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When top Style editor Deborah Heard informed her underlings that she was taking the Washington Post’s 2008 early-retirement offer, she didn’t haul out some line about spending more time with her family. “The money was just too tempting,” wrote Heard in an electronic note on May 12.
Joseph Elbert, the former boss of the paper’s photography department, called the buyout an “incredible deal.” He’s taking it, too.
Heard, Elbert, and the roughly 100 other Post newsroom employees who are finding new lumps in their bank accounts can thank the ghost of Bill Ruane. The pension kitty that is going to be paying for the boat slips, wine cellars, and personal trainers of these retiring types owes its bottomlessness in large part to Ruane.
A founder of the Wall Street firm Ruane, Cunniff & Goldfarb, Ruane started assisting with the company’s pension assets in the 1970s, and his firm continues in that capacity today. (He died in 2005.) Ruane was a close friend of Warren Buffett, and his firm did for Post pensioners exactly what it did for investors in its famous Sequoia Fund—namely, stock up on Buffett’s Berkshire Hathaway stock. “A lot of it was invested in Berkshire Hathaway back when Berkshire Hathaway was a relatively unknown stock,” says Jay Morse, the Post Co.’s retiring CFO.
The rest is reducible to what you learned in Investing 101—under Ruane’s guidance, the Post Co.’s pension assets steadily compounded, to the point of self-sufficiency. It’s been decades since the company has had to make contributions to the fund. And in the last annual report, its assets hit $1.87 billion—a full billion greater than its obligations. Want a reference point for the Post’s pension depth? Try the New York Times, where the obligations of the company’s funds exceeded assets by $275 million at the end of 2007.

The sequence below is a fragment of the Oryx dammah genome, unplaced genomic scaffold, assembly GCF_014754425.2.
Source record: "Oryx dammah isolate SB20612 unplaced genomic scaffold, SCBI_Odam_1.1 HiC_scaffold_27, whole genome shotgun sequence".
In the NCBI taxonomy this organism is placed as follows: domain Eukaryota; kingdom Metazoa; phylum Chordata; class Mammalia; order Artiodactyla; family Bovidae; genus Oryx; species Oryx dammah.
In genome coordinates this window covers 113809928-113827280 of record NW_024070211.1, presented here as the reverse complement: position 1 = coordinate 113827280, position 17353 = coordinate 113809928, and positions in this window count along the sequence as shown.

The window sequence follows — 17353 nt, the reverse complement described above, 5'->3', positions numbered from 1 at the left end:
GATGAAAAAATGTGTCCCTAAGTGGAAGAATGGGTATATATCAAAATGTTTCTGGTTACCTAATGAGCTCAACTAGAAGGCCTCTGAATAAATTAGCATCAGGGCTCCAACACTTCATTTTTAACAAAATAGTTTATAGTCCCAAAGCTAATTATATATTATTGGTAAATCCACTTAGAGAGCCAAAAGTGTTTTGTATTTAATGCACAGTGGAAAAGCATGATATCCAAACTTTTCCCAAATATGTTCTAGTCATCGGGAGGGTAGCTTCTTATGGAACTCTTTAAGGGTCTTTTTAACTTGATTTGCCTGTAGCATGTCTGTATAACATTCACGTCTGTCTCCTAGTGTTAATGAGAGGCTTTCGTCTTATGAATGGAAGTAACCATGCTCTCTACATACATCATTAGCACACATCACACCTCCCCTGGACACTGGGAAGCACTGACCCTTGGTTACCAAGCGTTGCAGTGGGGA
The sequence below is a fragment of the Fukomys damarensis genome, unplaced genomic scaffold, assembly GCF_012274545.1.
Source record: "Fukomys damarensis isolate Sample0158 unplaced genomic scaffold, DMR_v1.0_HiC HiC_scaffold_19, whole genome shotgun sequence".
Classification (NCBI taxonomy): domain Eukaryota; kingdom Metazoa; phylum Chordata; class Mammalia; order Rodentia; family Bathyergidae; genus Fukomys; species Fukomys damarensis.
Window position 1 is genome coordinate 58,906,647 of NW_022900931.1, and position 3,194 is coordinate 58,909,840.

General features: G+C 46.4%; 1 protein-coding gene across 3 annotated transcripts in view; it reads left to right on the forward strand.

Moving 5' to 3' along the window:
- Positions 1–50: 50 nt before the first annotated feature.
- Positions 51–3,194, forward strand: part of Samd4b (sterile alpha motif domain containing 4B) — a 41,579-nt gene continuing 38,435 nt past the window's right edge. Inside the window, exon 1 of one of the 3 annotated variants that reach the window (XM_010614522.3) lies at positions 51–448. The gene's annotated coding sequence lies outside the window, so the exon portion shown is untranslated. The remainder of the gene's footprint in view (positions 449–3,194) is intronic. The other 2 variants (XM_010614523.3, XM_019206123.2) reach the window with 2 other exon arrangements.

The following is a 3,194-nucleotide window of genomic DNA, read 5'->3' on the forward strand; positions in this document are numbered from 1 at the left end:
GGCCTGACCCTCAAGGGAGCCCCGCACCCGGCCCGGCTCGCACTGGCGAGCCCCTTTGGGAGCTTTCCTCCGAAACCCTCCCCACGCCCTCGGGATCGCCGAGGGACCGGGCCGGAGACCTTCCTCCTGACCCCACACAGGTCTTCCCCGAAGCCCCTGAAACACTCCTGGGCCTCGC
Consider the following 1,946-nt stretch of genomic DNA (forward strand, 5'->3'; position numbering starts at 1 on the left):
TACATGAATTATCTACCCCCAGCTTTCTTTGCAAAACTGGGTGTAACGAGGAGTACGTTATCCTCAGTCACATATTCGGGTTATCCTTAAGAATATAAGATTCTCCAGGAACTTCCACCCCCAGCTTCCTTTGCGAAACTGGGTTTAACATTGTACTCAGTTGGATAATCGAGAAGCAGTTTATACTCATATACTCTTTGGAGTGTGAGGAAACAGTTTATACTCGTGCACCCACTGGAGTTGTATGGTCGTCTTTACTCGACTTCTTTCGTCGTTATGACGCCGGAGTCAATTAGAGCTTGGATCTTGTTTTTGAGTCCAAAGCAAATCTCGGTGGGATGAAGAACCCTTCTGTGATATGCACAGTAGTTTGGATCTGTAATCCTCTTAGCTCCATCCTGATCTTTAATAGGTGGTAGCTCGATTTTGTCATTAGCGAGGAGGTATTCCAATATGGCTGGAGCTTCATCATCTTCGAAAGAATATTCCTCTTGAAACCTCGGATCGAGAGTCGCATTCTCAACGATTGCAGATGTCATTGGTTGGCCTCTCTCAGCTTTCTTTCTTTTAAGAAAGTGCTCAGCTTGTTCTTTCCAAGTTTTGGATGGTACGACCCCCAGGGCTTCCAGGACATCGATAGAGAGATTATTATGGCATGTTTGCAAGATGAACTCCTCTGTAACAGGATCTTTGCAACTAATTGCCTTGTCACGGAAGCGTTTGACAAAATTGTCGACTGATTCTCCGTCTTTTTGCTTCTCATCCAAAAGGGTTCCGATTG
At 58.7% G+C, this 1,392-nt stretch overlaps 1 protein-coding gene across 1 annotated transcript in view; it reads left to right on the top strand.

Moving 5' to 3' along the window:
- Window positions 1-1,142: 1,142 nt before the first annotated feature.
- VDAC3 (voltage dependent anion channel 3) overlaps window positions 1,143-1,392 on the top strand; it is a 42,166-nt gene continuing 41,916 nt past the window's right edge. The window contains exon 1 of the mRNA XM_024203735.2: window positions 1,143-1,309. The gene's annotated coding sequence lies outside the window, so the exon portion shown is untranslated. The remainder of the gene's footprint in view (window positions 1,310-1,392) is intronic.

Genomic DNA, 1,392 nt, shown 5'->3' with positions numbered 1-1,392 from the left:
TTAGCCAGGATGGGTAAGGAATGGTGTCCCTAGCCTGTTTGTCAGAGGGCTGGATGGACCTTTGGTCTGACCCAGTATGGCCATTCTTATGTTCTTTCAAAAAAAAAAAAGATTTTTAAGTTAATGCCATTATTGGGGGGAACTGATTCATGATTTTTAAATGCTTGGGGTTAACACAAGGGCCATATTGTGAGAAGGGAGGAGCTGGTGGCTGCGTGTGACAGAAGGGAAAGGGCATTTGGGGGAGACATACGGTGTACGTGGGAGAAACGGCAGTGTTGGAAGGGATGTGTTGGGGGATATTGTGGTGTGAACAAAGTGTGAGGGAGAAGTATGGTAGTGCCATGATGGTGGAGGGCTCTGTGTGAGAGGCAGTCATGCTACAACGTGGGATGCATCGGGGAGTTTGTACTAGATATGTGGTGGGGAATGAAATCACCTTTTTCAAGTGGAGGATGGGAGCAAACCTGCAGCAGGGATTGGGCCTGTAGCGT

So how much does a buyout drain from the Post’s pension fund? The last round, in 2006, cost the company nearly $51 million—aka pocket change. In its currently bloated state, the fund could finance another round of newsroom early retirement incentivizing, plus some golden parachutes for a few well-placed administration sources and, hey, why not buy out the paper’s media critics too? For some reason, however, top editors have spread the word that senior Posties may never see another buyout sheet.
It must be that they want the veterans to take the money and run. And therein lies the genius of a good buyout: The retirement incentives come out of the pension fund and not the newsroom budget. Yet it’s the newsroom budget that gets pared down in the process.
Example: Don Podesta. After serving for three years as the paper’s chief copy editor, Podesta, 58, is assisting with a newsroomwide reorganization of editing functions, an initiative that’ll do away with Podesta’s position. Once he finishes his work, he’ll leave via the buyout. Off the books will go Podesta’s $167,000 salary.
For his part, Elbert, 61, relieves the payroll of his $185,000 salary and walks away with the following “incentives”: about $280,000 in a lump-sum payment, retirement benefits that kick in immediately and cover about 35 percent of his salary in his top-five consecutive earning years; 401(k) benefits; $4,000 a year until he reaches 65 (for health insurance); and another $4,000 in something called an “annual cash pension supplement,” or a cherry on top. “You know, I should be irresponsible—I should go on a spending spree,” says Elbert.